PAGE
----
There was a greater variety of churches in Salem now [the 1820s]. . . . The Methodists
had some itinerant preachers but were not a force until 1822 when Jesse Filmore
came. They bought land on Sewall Street and dedicated the church in 1824. The
popularity of camp meetings or "protracted meetings" in this time aided the Methodists
as well as the Baptist meetinghouse, where Rufus Babcock succeeded Lucius Bolles
in 1826. A second Baptist church also had a minister, George Leonard, in 1826.
The Free Will Baptists who previously had worshiped in English Street had a church
on Herbert Street in 1828, very close to the Manning home. (113)
. . . [A] cause for religious friction in this period was the prevalence of
revivals or camp meetings. George Whitefield (1714-1770), the English
revivalist, had preached to about six thousand people on Salem Common in 1740,
an event long remembered there. Dr. Bentley had been vigorously opposed
to those he called "fanatics" who were of conservative bent but were also revivalists.
Sarah Savage had written in Filial Affection (1820) of the "ranting visionaries"
who roamed the countryside preaching their own conception of the gospel. These
were often Baptists or Methodists who in that day did not require their clergy
to be educated. Hawthorne had written of revivals with distaste at Bowdoin (CE
15:189). In August 1824 the Gazette spoke of a revival in Salem. The editor
remarked that more than two hundred people attended the meetings, and "[a] much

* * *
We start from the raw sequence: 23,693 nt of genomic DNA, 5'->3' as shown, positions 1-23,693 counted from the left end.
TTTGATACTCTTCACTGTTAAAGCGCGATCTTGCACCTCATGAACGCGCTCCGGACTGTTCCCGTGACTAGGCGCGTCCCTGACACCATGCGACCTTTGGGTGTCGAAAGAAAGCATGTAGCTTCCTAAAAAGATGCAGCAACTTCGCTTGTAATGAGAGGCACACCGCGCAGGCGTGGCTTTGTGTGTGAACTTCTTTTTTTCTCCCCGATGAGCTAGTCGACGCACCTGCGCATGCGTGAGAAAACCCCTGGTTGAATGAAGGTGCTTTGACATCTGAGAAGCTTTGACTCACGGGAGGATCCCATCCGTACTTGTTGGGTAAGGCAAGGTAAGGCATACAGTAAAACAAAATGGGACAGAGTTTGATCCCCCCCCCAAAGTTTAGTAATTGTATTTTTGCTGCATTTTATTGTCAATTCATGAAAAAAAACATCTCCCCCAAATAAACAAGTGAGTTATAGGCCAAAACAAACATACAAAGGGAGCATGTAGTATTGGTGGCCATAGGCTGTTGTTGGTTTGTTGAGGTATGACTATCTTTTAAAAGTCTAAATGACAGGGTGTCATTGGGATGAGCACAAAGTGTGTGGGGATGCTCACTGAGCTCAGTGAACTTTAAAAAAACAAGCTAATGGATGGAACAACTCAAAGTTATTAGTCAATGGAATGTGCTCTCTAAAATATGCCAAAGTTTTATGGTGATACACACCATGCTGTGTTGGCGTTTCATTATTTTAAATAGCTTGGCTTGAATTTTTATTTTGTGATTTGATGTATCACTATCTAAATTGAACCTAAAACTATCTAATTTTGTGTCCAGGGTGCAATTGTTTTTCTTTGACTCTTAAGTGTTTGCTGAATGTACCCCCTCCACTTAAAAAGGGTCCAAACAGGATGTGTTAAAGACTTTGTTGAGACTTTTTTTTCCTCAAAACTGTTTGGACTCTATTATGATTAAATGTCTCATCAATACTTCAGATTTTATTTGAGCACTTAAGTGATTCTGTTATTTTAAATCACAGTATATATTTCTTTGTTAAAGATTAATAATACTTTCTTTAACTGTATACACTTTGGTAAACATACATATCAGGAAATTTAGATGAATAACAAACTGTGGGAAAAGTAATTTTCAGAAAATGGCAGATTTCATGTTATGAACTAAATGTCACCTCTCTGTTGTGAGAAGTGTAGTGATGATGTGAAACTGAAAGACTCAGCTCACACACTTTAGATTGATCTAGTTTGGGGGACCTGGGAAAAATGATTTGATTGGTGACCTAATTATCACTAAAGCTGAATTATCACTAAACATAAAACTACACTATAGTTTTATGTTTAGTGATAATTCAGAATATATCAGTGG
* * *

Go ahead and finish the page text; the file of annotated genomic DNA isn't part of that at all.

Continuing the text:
greater number than this are known to be anxious in the town." It was announced
in July 1825 that a revival had added "about 85 souls each to Mr. [Brown] Emerson's
church and to the Tabernacle, 35 to the Presbyterian [the Branch church under
William Williams] and that Baptists and Methodists shared in the blessing."
The papers and magazines continued to be full of stories either in favor of
or in opposition to revivals or protracted meetings. . . (115-116)
It is clear that Hawthorne was not particularly fond of the approach of Methodists.
He writes in "Sir William Pepperell" of "the Methodistical principles with which
he was slightly tinctured. " . . . In "The Toll-Gatherer's Day" he describes
a person who seems to be a Methodist: "Now paces slowly from timber to timber
a horseman clad in black, with a meditative brow, as of one who whithersoever
his steed might bear him, would still journey through a mist of brooding thought.
He is a country preacher, going to labor at a protracted meeting." In "The
Seven Vagabonds" Hawthorne describes seven very different people who intend
to go to a camp meeting at Stamford. They are stopped when they see a man "sticking
up in his saddle with rigid perpendicularity, a tall, thin figure in rusty black.
. . a travelling preacher of great fame among the Methodists" who informs the
assembled group that "the camp meeting is broke up. These descriptions sound
very much like the one given by James F. Almy of Jesse Fillmore, who
was the first Methodist minister in Salem. He depicts him as "tall, spare, and
erect," "clad in well-brushed garments of faded black" with a "tall black hat
of pattern old" and a face of "the Andrew Jackson type." Perhaps when the young
Nathaniel first hoped to break the plaster head of John Wesley, he forecast
his more mature reaction to the preachers somewhat like the Methodists. (116-117)